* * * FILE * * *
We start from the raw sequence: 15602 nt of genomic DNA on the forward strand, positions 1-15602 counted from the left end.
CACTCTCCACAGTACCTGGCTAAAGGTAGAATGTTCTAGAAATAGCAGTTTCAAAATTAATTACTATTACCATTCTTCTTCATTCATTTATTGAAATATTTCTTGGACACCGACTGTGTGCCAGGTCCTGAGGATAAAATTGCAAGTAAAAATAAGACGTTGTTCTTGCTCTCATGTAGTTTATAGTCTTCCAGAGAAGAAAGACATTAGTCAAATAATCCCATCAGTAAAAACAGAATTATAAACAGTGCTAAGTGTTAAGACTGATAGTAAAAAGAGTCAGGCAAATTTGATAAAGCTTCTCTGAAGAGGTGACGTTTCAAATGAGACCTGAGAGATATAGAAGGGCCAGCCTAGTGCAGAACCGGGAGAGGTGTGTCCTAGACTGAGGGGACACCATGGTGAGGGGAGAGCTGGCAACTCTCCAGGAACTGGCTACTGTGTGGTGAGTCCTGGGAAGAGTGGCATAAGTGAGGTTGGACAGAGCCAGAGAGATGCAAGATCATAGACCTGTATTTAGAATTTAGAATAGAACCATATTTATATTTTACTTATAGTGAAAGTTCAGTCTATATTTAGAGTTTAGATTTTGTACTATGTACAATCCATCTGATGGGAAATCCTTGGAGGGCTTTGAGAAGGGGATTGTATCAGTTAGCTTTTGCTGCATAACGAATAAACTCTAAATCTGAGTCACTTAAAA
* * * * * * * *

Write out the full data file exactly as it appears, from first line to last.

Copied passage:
We start from the raw sequence: 15602 nt of genomic DNA on the forward strand, positions 1-15602 counted from the left end.
CACTCTCCACAGTACCTGGCTAAAGGTAGAATGTTCTAGAAATAGCAGTTTCAAAATTAATTACTATTACCATTCTTCTTCATTCATTTATTGAAATATTTCTTGGACACCGACTGTGTGCCAGGTCCTGAGGATAAAATTGCAAGTAAAAATAAGACGTTGTTCTTGCTCTCATGTAGTTTATAGTCTTCCAGAGAAGAAAGACATTAGTCAAATAATCCCATCAGTAAAAACAGAATTATAAACAGTGCTAAGTGTTAAGACTGATAGTAAAAAGAGTCAGGCAAATTTGATAAAGCTTCTCTGAAGAGGTGACGTTTCAAATGAGACCTGAGAGATATAGAAGGGCCAGCCTAGTGCAGAACCGGGAGAGGTGTGTCCTAGACTGAGGGGACACCATGGTGAGGGGAGAGCTGGCAACTCTCCAGGAACTGGCTACTGTGTGGTGAGTCCTGGGAAGAGTGGCATAAGTGAGGTTGGACAGAGCCAGAGAGATGCAAGATCATAGACCTGTATTTAGAATTTAGAATAGAACCATATTTATATTTTACTTATAGTGAAAGTTCAGTCTATATTTAGAGTTTAGATTTTGTACTATGTACAATCCATCTGATGGGAAATCCTTGGAGGGCTTTGAGAAGGGGATTGTATCAGTTAGCTTTTGCTGCATAACGAATAAACTCTAAATCTGAGTCACTTAAAA